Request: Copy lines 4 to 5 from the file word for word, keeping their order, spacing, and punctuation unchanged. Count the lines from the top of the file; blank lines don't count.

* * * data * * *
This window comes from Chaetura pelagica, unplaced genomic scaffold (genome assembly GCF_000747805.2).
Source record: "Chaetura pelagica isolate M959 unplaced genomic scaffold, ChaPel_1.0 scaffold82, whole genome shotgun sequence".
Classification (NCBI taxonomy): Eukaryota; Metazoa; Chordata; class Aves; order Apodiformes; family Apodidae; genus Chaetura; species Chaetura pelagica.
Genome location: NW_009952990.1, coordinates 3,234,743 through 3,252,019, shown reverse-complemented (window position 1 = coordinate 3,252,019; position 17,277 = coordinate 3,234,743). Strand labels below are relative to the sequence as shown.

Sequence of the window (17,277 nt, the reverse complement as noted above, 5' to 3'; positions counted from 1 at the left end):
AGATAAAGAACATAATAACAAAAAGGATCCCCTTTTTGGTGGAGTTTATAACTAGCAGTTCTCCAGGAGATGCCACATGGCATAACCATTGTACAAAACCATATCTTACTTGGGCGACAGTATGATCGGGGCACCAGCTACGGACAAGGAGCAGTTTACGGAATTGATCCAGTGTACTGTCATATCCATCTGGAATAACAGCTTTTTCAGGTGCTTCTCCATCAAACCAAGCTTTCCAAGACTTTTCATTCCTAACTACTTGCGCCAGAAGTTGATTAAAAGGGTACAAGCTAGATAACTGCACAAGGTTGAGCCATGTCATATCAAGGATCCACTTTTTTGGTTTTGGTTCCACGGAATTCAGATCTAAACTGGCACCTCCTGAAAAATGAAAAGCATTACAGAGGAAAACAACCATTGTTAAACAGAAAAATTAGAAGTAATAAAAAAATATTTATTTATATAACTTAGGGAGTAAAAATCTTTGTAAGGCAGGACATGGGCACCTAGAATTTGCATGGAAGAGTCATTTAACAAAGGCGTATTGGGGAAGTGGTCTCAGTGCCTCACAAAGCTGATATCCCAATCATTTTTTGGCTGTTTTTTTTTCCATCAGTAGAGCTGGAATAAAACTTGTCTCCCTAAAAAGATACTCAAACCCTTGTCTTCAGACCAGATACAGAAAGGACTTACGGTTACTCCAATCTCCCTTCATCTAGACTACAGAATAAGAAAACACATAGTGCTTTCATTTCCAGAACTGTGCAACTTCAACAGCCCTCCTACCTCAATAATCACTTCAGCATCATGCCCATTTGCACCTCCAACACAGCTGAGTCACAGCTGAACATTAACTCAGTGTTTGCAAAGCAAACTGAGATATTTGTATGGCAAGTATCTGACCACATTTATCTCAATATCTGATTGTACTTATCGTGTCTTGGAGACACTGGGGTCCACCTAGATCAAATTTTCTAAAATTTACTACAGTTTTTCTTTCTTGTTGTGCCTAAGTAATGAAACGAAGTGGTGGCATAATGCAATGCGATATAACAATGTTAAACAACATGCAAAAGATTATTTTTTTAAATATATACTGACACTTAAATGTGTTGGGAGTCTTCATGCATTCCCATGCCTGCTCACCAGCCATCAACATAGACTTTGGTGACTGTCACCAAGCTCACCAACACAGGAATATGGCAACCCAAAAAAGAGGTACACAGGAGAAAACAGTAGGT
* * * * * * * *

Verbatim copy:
Genome location: NW_009952990.1, coordinates 3,234,743 through 3,252,019, shown reverse-complemented (window position 1 = coordinate 3,252,019; position 17,277 = coordinate 3,234,743). Strand labels below are relative to the sequence as shown.

Sequence of the window (17,277 nt, the reverse complement as noted above, 5' to 3'; positions counted from 1 at the left end):